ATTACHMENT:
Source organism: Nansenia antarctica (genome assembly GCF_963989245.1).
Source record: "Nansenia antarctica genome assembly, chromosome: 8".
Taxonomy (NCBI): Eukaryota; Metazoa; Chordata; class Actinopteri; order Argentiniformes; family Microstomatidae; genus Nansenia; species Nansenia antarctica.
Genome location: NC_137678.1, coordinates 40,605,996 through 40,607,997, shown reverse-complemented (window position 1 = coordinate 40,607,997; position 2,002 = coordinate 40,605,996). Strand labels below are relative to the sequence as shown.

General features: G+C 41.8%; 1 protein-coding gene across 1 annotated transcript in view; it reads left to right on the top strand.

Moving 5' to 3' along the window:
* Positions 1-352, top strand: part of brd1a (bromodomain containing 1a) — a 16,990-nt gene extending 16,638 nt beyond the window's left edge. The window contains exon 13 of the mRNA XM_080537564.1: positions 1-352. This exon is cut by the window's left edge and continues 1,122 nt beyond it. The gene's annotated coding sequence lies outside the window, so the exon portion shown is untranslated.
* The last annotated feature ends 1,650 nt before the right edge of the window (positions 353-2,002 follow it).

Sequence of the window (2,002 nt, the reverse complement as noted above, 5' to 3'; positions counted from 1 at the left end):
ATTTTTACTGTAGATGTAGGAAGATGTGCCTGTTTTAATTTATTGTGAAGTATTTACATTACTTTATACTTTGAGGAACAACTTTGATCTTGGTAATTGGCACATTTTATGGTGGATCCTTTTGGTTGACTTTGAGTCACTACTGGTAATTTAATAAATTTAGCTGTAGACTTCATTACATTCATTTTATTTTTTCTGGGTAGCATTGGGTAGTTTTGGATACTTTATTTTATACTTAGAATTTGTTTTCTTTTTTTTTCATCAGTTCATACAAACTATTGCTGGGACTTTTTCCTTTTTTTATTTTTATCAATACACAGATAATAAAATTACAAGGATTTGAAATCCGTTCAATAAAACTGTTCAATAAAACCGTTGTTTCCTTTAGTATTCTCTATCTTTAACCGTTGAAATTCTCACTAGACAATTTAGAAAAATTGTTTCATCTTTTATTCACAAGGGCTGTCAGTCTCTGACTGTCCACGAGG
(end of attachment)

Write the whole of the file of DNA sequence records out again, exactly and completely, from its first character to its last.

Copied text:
Source organism: Nansenia antarctica (genome assembly GCF_963989245.1).
Source record: "Nansenia antarctica genome assembly, chromosome: 8".
Taxonomy (NCBI): Eukaryota; Metazoa; Chordata; class Actinopteri; order Argentiniformes; family Microstomatidae; genus Nansenia; species Nansenia antarctica.
Genome location: NC_137678.1, coordinates 40,605,996 through 40,607,997, shown reverse-complemented (window position 1 = coordinate 40,607,997; position 2,002 = coordinate 40,605,996). Strand labels below are relative to the sequence as shown.

General features: G+C 41.8%; 1 protein-coding gene across 1 annotated transcript in view; it reads left to right on the top strand.

Moving 5' to 3' along the window:
* Positions 1-352, top strand: part of brd1a (bromodomain containing 1a) — a 16,990-nt gene extending 16,638 nt beyond the window's left edge. The window contains exon 13 of the mRNA XM_080537564.1: positions 1-352. This exon is cut by the window's left edge and continues 1,122 nt beyond it. The gene's annotated coding sequence lies outside the window, so the exon portion shown is untranslated.
* The last annotated feature ends 1,650 nt before the right edge of the window (positions 353-2,002 follow it).

Sequence of the window (2,002 nt, the reverse complement as noted above, 5' to 3'; positions counted from 1 at the left end):
ATTTTTACTGTAGATGTAGGAAGATGTGCCTGTTTTAATTTATTGTGAAGTATTTACATTACTTTATACTTTGAGGAACAACTTTGATCTTGGTAATTGGCACATTTTATGGTGGATCCTTTTGGTTGACTTTGAGTCACTACTGGTAATTTAATAAATTTAGCTGTAGACTTCATTACATTCATTTTATTTTTTCTGGGTAGCATTGGGTAGTTTTGGATACTTTATTTTATACTTAGAATTTGTTTTCTTTTTTTTTCATCAGTTCATACAAACTATTGCTGGGACTTTTTCCTTTTTTTATTTTTATCAATACACAGATAATAAAATTACAAGGATTTGAAATCCGTTCAATAAAACTGTTCAATAAAACCGTTGTTTCCTTTAGTATTCTCTATCTTTAACCGTTGAAATTCTCACTAGACAATTTAGAAAAATTGTTTCATCTTTTATTCACAAGGGCTGTCAGTCTCTGACTGTCCACGAGG